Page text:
After eleven years living, dancing, teaching tango, and writing in Buenos Aires, I came home to L.A. in 2014, where I'm reconstructing my life.

Tuesday, August 24, 2010


Yesterday was what I thought would be our final trip to Migraciones, at least for a couple of years. Ruben was sick with the flu, the traffic was unbelievable, and we wanted to get to La Trastienda to cheer our student who was competing in the first round of the Campeonato.  But we knew we had to get it done before my 2 month old DNI expires this week. When we were there last week they gave me a folder with all the requirements of the Pensionada Visa, and so I had them all, the photocopies, the new pictures, the police clearance, etc., in addition to pounds of papers I had from previous tramites, just to be on the safe side.

The clerk didn't give a damn about anything that I had, and would only scribble on a Post-it note a new list of papers I need before the expiration date of Friday, Aug. 27. She wanted me to bring a letter from the U.S. Consulate about my pension, and wouldn't even look at the apostilled, officially translated and approved, letter from the Los Angeles Public Library which affirmed that I have an early retirement income, and which proved my status oh so many years ago when I originally applied for residency. She said that I need $2,000 usd/mo while the brochure says it's 2,000 pesos Argentinos. "Oh," she said, "That brochure hasn't been good since July 6th!"  "But they just gave me this brochure here last week!" "Doesn't matter. And you need a bank account in an Argentine bank." But I have all this papers that show all of my pension is withdrawn here and I spend it all here every month." "Doesn't matter," she says, without looking at my paperwork.

So I just returned from the Banco Frances where I had opened an account two years ago to satisfy another megalomaniac in Migraciones, but since I had never used it--we spend all our money every month; how to pay 60 pesos/mo for maintenance?--the account was of course closed. I can't open a new one without more papers from AFIP and an utility bill (only gas, electric or telephone) in my name, and those bills which I pay every month are in the name of the owner of the apartment.

If I don't have everything down in Retiro by Friday, I have to pay 900 pesos fine.
I'm ready to forget the whole thing and to just leave every three months like before, or just leave period.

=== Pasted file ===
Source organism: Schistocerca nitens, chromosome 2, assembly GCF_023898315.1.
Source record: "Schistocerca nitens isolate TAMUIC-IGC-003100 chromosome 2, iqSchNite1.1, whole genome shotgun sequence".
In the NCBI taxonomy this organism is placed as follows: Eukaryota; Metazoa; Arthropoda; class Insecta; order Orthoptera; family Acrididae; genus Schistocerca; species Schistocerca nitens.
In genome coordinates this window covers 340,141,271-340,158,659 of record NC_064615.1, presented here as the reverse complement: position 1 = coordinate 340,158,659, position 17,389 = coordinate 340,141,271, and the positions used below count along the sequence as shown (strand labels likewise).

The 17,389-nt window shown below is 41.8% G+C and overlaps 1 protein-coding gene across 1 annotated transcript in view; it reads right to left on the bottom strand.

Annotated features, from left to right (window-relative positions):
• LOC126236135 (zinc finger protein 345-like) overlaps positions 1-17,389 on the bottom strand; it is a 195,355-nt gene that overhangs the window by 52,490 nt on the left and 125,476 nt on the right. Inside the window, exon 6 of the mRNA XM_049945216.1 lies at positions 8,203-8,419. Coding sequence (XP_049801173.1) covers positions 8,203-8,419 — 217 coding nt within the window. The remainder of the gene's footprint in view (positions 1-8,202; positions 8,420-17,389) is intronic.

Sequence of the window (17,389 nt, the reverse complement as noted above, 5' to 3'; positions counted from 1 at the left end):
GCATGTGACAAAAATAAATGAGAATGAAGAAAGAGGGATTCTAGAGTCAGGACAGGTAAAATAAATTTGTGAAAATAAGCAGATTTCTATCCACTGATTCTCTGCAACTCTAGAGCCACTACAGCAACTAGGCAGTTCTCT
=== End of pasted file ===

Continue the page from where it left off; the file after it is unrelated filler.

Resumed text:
Argentina is a fabulous vacation destination but it beats the heck out of me why anybody would want to live here if they had a choice.


Anonymous said...

If I had been forced into a bureaucratic fiasco like this, I certainly would never had considered living here. Pointless, mindless bureaucracy turns me away faster than a permeating sewage stink.

But then, in all my long life, Argentina never occurred to me as a place in the world I would want to live - I don't have the tango compulsion, for one thing. Passing through as long as I must is way long enough.

So I agree, really nice country for a vacation, but a terrible place to live (unless you have always lived here and gotten used to the BS of daily life, or you are one of the misfortunate folks with no choice). I am always surprised when I come across Americans who have chosen to live here permanently.

On a personal note, I will attend the Noon Wed thing tomorrow if you are going to be there, and bring the book. Are you?

tangocherie said...

I'll be there if I haven't thrown myself under a bus by then.

maryann said...

Oh Cherie, how FRUSTRATING!! There aren't enough words to describe the bureaucracy in BA - a few that come to mind: surreal, bizarre, nightmarish, inexplicable...

Hang in there please.

Mary Ann

a Broad said...

We also never dreamt we would move to and live in Buenos Aires and I can't imagine going through what you have been dealing with on this subject.

We are here 3 years, arrived with our Residents visa, did the renewals each year with a tiny bit of jerking us around for more papers etc but we are Permanent , all except for the stamps which they are staying is due to overload. They have been very nice to us and assure us that everything is fine, just delayed because of their workload.
We will see in November when we go back if it is finally finished.

Have you considered getting someone to help you with this, like the ARCA people?
and stay away from buses !!

Margo Romero said...

¡Los trámites y la burocracia!

I understand you so well... In Chile it's the same thing... Gee, I'm sorry. It can be so, so frustrating. And expensive.

Tangocommuter said...

It would be a nightmare for Kafka, let alone for a tanguera! Hope you can smile and get some sense from them!


Angelina Tanguera said...

My deepest sympathy Cherie - what a nightmare. Hopefully writing about it helps! I am going to put a link from Angelina's blog because there are many Aussies who think living in Buenos Aires will be easy! Also I have a close friend who worked high up in the Australian embassy for a number of years who says they would never live there! even though they love tango and BA - because of problems such as these and corruptions are rife. Sooo frustrating.

Maraya Loza-Koxahn said...

Dear Cherie,

I'm so sorry you're having a difficult time of it. I hope it works out for you FAST! It seems they (whoever) are always changing the rules. I don't know why they would want to make it so difficult there for people who come to contribute. You're a lovely person Cherie - it's gotta work out. Blessings from afar!